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Trade Crisis? What Trade Crisis?

  • Kristian Behrens

    (Université du Québec à Montrëal CIRPEE, and CEPR)

  • Gregory Corcos

    (Norwegian School of Economics and Business Administration)

  • Giordano Mion

    (London School of Economics, CEP, CEPR, and SERC)

We investigate the 2008–2009 trade collapse using microdata from a small open economy, Belgium. Belgian exports and imports mostly fell because of smaller quantities sold and unit prices charged rather than fewer firms, trading partners, and products being involved in trade. Our difference-in-difference results point to a fall in the demand for tradables as the main driver of the collapse. Finance and involvement in global value chains played a minor role. Firm-level exports-to-turnover and imports-to-intermediates ratios reveal a comparable collapse of domestic and cross-border operations. Overall, our results reject a crisis of cross-border trade per se. © 2013 The President and Fellows of Harvard College and the Massachusetts Institute of Technology.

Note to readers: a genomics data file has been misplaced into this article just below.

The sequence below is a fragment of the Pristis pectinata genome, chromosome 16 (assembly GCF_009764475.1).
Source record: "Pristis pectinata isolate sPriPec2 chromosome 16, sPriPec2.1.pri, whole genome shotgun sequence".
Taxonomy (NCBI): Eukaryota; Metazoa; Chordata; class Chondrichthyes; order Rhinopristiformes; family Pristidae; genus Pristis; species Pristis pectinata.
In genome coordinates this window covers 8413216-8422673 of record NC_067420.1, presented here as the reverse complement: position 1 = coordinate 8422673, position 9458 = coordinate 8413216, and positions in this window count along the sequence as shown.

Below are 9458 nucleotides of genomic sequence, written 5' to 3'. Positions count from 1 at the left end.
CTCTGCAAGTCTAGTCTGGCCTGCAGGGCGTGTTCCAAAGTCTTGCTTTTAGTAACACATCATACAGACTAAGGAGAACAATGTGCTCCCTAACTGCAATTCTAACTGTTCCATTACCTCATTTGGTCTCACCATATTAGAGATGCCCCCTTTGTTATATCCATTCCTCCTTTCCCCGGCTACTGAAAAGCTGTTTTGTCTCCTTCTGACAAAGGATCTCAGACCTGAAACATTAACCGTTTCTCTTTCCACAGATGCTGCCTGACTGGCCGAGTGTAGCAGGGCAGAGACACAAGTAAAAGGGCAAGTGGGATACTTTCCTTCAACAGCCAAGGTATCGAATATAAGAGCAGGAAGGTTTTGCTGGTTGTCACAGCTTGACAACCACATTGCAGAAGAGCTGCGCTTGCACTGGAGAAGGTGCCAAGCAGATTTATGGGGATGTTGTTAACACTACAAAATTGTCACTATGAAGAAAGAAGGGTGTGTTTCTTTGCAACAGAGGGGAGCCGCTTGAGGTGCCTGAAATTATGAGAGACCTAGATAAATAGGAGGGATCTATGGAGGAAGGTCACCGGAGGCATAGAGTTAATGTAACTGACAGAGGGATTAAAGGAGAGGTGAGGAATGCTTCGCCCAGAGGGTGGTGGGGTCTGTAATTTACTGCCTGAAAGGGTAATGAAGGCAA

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File URL: http://www.mitpressjournals.org/doi/pdf/10.1162/REST_a_00287
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Article provided by MIT Press in its journal Review of Economics and Statistics.

Volume (Year): 95 (2013)
Issue (Month): 2 (May)
Pages: 702-709

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Handle: RePEc:tpr:restat:v:95:y:2013:i:2:p:702-709
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  1. Agnès Bénassy-Quéré & Yvan Decreux & Lionel Fontagné & David Khoudour-Castéras, 2009. "Economic Crisis and Global Supply Chains," Working Papers 2009-15, CEPII research center.
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  18. Melitz, Marc J, 2002. "The Impact of Trade on Intra-Industry Reallocations and Aggregate Industry Productivity," CEPR Discussion Papers 3381, C.E.P.R. Discussion Papers.
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